A top federal health agency is requesting input on a proposal to establish a standardized dose of THC in marijuana products to ensure consistency among studies into the potential therapeutic benefits and risks of cannabis.
In a notice published by the National Institute on Drug Abuse (NIDA) on Monday, the agency said that little is known about the impact of varying THC potency, and creating a standard unit could help resolve that issue. That said, the notice acknowledges that marijuana contains other compounds that could complicate any standardization, in addition to problems arising from differing methods of consumption.
Even so, “such a unit is critical for conducting rigorous cannabis research,” NIDA said.
“Recognizing that a perfect measure may not be attainable at the current time, NIDA still believes that a standard dose would improve measures of outcomes in relation to exposure; and thus, could inform policy and public health strategies around cannabis use,” the notice states, adding that the agency is looking into a five milligram THC dose as the standardized unit.
Request for Information (RFI): Inviting Comments on the Establishment and Implementation of a Standard Unit Dose of Delta-9-tetrahydrocannabinol (THC) for Cannabis Research https://t.co/RkSzihPpbP
— NIH Funding (@NIHFunding) March 23, 2020
NIDA Director Nora Volkow discussed the importance of establishing such a unit in commentary published in the journal Addiction last month.
Citing research that calls for a five milligram THC standard, Volkow said she agreed with the study’s conclusion despite complicating factors. Those factors include potential issues related to the effect of having cannabis products with the same THC level but different concentrations of other cannabinoids such as CBD.
Also, varying routes of administration could present problems in ensuring research consistency. It’s unclear how the effects of a five milligram THC unit would differ between marijuana products consumed via smoking, vaping, edibles or topicals.
The notice also calls for information about labeling requirements for cannabis products. But while that might aid in observational or epidemiological studies, a federal standard for labels wouldn’t be achievable as long as marijuana remains a prohibited substance. The Trump administration’s secretary of health and human services talked about this problem as it applies to warning labels last year.
The complexities in research beyond having a standardized measure of THC “hardly negate the value” of setting one, Volkow said in her commentary. “In fact, having and using such a standard is a prerequisite for comparing the effects of various cannabis products on THC bioavailability, pharmacokinetics and pharmacological effects, which is knowledge fundamental to studies pertaining to medical use of cannabis.”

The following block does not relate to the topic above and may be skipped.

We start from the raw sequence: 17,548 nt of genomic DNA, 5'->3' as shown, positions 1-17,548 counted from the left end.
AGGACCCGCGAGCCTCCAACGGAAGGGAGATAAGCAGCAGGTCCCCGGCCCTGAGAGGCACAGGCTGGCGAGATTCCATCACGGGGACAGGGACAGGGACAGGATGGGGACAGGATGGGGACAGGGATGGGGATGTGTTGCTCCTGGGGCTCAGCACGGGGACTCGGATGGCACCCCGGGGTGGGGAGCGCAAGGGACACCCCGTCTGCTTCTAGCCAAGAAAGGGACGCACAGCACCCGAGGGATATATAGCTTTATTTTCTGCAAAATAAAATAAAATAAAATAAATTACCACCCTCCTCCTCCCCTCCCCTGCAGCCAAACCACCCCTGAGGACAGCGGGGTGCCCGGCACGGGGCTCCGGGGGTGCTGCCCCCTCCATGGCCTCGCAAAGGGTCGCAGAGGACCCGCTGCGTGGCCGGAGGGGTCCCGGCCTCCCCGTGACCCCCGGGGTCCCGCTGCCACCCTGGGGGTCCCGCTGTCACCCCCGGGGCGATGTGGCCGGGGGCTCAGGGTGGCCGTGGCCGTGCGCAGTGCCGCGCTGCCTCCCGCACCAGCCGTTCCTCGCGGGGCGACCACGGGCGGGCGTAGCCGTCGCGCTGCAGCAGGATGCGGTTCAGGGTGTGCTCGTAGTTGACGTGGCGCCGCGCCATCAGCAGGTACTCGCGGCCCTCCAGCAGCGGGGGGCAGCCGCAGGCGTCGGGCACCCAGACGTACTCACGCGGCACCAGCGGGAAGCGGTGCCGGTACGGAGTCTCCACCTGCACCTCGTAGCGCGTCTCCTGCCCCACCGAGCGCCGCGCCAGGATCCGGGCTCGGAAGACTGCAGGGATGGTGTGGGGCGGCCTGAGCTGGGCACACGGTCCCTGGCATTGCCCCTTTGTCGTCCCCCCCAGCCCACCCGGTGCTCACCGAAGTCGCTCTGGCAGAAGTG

“Although cannabis remains an illicit substance in the United States, the expanded legalization by states requires us to develop the knowledge base that can help states develop policies to minimize risk from cannabis exposures, such as limits on the THC content of cannabis products,” she said.
Due to the lack of standardization, she said that studies often show conflicting results when it comes to questions about how cannabis impacts brain development and mental health conditions, for example. There’s also a lack of consistency in research comparing the effects of high THC and low THC marijuana.
In the study Volkow references, the authors said they examined “experimental and ecological data, public health considerations and existing policy” to determine that five milligrams of THC should be the standard unit.
The director said in her commentary that in spite of the “multiple caveats and complexities, the use of a standard unit dose of THC in research is an important step for improving our ability to understand the effects of cannabis in the population.”
NIDA’s notice calls for e-mailed submissions from “the scientific research community and any other interested parties” by May 1.
Volkow has been vocal about the importance of streamlining and improving research into cannabis, and she’s laid partial blame for the the lack of studies on marijuana’s restrictive federal classification.
While it remains to be seen when that fundamental impediment will be resolved, the Drug Enforcement Administration did announce last week that it is proposing a rule that would enable it to expand the number of authorized cannabis manufacturers for research purposes.
Photo courtesy of Martin Alonso.